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The PC(USA)’s One Great Hour of Sharing changes lives

Thanks to faithful and generous giving, new beginnings are possible

by Emily Enders Odom | Presbyterians Today

One Great Hour of Sharing gifts help organizations such as the Coalition of Immokalee Workers support women like Lupe Gonzalo (Photo courtesy of the Coalition of Immokalee Workers)

Lupe Gonzalo understands all too well the hardscrabble life of a farmworker. Having worked for 12 years in Florida’s tomato industry — in addition to traveling to other states to pick sweet potatoes, apples and blueberries — Gonzalo often had to wake up at 4 or 5 o’clock in the morning to travel to a local farm, where she was handed a bucket and told to fill that bucket as many times as humanly possible during the day.

And, to make matters worse, farmworkers are generally paid sub-poverty wages, if they even get paid at all. Gonzalo said that being shorted or stiffed on their wages is a rampant violation among farmworkers, along with other injustices they regularly endure.

“I experienced firsthand how farmworkers really didn’t have any mechanisms or any ways of protecting our basic dignity from abuse or from being mistreated when working in the fields,” she said.

While many farmworkers are subject to flagrant exploitation, women are especially vulnerable.

“Farmworker women have faced sexual harassment and sexual violence in the workplace, which can be verbal but also physical in its form,” Gonzalo said. “The women don’t really have an option of speaking out for themselves, because often if you do, you run the risk of losing your job. And if you lose that job, you’re not able to put food on your family’s table.”

The Chilibre Women’s Training Centers in Panama City, Panama, are supported by the Presbyterian Committee on the Self-Development of People, which in turn is supported by gifts to One Great Hour of Sharing. (Contributed photo)

But Gonzalo’s life — and the well-being of thousands of farmworkers — has changed, thanks to the efforts of the Coalition of Immokalee Workers (CIW), a worker-based human rights organization based in Immokalee, Florida.

God’s tangible love

As a partner of the Presbyterian Hunger Program (PHP), the CIW receives generous support through Presbyterians’ gifts to One Great Hour of Sharing.

Founded in 1949, the Offering’s purpose of helping neighbors in need around the world remains constant, giving the PC(USA) a tangible way to share God’s love since Presbyterians first joined the effort. One Great Hour of Sharing benefits the ministries of the Presbyterian Hunger Program, Self-Development of People and Presbyterian Disaster Assistance. Although the Offering may be taken anytime, most congregations receive it on Palm Sunday or Easter Sunday.

The PHP has partnered with the CIW in many campaigns like its Campaign for Fair Food, which was launched officially in 2001. This farmworker-driven, consumer-powered initiative has pressured major corporations to increase farmworkers’ wages while also seeking to protect their human rights with a Code of Conduct designed, monitored and enforced by the workers themselves.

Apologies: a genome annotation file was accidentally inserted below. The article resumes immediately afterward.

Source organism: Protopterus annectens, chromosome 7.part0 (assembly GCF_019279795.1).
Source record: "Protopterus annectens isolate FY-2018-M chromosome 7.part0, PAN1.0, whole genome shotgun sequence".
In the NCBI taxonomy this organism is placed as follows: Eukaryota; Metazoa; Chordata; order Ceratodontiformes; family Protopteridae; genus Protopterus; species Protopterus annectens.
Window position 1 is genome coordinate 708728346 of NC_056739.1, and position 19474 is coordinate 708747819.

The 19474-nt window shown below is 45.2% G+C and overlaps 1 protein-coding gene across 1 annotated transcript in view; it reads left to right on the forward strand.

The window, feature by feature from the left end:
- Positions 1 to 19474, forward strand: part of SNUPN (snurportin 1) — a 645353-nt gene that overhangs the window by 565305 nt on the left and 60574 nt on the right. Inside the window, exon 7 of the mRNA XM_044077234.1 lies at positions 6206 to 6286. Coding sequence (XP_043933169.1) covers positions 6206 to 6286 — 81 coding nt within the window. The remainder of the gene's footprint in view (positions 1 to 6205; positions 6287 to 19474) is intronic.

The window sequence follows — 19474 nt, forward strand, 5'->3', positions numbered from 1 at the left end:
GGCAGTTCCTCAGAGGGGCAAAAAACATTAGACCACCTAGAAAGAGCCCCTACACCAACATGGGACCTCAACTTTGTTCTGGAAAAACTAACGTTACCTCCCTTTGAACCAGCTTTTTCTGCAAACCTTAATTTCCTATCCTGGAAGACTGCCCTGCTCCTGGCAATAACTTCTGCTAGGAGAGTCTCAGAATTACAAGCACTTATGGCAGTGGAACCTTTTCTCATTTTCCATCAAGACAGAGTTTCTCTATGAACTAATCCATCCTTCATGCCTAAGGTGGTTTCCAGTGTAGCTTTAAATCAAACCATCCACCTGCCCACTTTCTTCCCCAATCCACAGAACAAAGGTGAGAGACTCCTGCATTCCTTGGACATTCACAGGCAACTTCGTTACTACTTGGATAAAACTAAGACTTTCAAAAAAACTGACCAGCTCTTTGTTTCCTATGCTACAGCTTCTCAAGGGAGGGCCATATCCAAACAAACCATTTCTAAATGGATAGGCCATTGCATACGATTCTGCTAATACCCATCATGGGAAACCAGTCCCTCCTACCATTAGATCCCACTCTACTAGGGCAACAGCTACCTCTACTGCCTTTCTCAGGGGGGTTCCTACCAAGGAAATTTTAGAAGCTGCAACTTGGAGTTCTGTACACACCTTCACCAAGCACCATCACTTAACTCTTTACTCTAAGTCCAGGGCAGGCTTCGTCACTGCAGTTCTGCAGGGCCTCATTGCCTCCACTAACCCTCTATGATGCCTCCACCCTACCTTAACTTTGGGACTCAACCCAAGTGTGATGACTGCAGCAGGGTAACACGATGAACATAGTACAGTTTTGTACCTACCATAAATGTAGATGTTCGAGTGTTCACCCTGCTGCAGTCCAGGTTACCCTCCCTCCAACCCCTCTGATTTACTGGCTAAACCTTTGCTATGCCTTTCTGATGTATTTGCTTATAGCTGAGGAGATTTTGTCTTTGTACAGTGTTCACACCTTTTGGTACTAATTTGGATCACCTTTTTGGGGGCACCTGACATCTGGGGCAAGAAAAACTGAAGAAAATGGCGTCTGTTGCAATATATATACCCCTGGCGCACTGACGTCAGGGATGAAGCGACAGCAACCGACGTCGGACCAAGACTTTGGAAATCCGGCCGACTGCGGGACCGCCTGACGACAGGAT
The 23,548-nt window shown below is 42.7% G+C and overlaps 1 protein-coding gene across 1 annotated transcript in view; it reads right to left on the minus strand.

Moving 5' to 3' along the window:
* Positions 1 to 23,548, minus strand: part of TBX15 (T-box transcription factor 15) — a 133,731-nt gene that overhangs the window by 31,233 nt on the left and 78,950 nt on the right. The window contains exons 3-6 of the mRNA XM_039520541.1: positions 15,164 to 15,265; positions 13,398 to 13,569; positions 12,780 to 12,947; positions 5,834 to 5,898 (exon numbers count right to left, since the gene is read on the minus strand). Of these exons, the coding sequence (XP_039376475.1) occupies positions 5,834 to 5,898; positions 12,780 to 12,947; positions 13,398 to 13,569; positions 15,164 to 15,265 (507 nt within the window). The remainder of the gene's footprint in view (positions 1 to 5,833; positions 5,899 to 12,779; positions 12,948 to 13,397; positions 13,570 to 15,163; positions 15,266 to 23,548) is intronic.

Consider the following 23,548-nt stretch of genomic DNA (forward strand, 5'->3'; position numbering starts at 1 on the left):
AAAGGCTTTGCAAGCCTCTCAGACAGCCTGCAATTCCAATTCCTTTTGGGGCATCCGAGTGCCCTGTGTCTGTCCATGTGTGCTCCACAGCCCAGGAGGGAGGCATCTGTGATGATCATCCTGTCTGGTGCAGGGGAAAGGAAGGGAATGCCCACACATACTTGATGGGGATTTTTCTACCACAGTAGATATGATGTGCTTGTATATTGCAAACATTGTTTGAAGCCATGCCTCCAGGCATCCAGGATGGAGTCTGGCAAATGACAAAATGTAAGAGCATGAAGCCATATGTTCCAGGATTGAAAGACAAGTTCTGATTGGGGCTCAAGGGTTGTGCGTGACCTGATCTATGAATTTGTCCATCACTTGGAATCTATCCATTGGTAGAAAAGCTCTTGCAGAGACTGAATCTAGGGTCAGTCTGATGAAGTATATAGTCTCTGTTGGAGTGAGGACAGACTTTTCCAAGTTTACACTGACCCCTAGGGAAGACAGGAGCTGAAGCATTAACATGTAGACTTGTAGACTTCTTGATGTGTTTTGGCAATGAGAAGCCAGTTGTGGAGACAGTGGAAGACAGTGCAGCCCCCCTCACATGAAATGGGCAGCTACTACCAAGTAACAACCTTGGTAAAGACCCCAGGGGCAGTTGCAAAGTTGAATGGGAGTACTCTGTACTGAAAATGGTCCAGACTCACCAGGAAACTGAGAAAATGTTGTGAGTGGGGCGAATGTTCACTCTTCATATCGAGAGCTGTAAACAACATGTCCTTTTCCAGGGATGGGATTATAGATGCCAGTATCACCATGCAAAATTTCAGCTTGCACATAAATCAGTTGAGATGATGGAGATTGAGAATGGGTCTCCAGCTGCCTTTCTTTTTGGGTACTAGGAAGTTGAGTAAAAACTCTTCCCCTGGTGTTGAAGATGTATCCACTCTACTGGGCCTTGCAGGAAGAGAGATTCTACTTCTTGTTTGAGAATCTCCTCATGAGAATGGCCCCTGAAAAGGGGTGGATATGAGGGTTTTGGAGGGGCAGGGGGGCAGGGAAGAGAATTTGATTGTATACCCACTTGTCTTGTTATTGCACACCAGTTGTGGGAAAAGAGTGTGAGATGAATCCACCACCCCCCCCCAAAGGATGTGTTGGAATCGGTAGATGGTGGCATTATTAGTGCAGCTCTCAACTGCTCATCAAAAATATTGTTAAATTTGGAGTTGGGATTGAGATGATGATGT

“Accompanying the Coalition of Immokalee Workers as they struggle to bring safety and justice to the fields where our food is grown is a perfect way to actualize our commitment to being a Matthew 25 denomination,” said Andrew Kang Bartlett, associate for National Hunger Concerns in the PHP. “Farmworkers face daily hardships rooted in racism, sexism and poverty, and our solidarity with them is a clear demonstration of our beliefs.”

By demanding that corporations be held accountable for how farmworkers are treated on the farms from which they buy, the CIW has been able to bring about significant change — including in Gonzalo’s own life.

As a longtime attendee of the CIW’s weekly women’s group meetings, today she continues to champion women’s rights as a CIW staff member. And, as the farmworkers’ struggle for justice persists, Gonzalo gives thanks for the work and witness of Presbyterians, which includes — but extends far beyond — monetary gifts.

“For us farmworkers, the support from Presbyterians across the country has meant the world to us,” said Gonzalo. “It has meant that we don’t feel like we’re alone, and that we’re not just demanding dignity and human rights, but that human rights need to be guaranteed. And we’re walking the walk together.”

Dignity to India’s oppressed

While the economic and social status of women may be improving marginally — as Gonzalo’s story illustrates — the lives of many women in India, like that of Smitha Krishnan, a 37-year-old widow from the village of Chennaipalem, have remained virtually unchanged.

Krishnan is a “Dalit” — a word from Sanskrit and Hindi meaning oppressed or broken. Dalits belong to the lowest social group in the Hindu caste system. Dalit women, who according to published reports make up roughly 16% of India’s female population, are among the world’s most oppressed. Widely reviled across India, these women face not only gender bias but also caste-based discrimination and economic injustice.

Krishnan, a trained seamstress — who already faced rampant income inequality and lack of opportunity — was left as the sole provider for her family when her husband died just before India’s last tsunami, during which she lost their thatched and mud house and everything in it, including the only means available to her to make a living.

“The destruction of my old sewing machine, which was my only source of income, and the death of my husband, leaving me with five kids to take care of, made life extremely tough for me and my kids,” she said.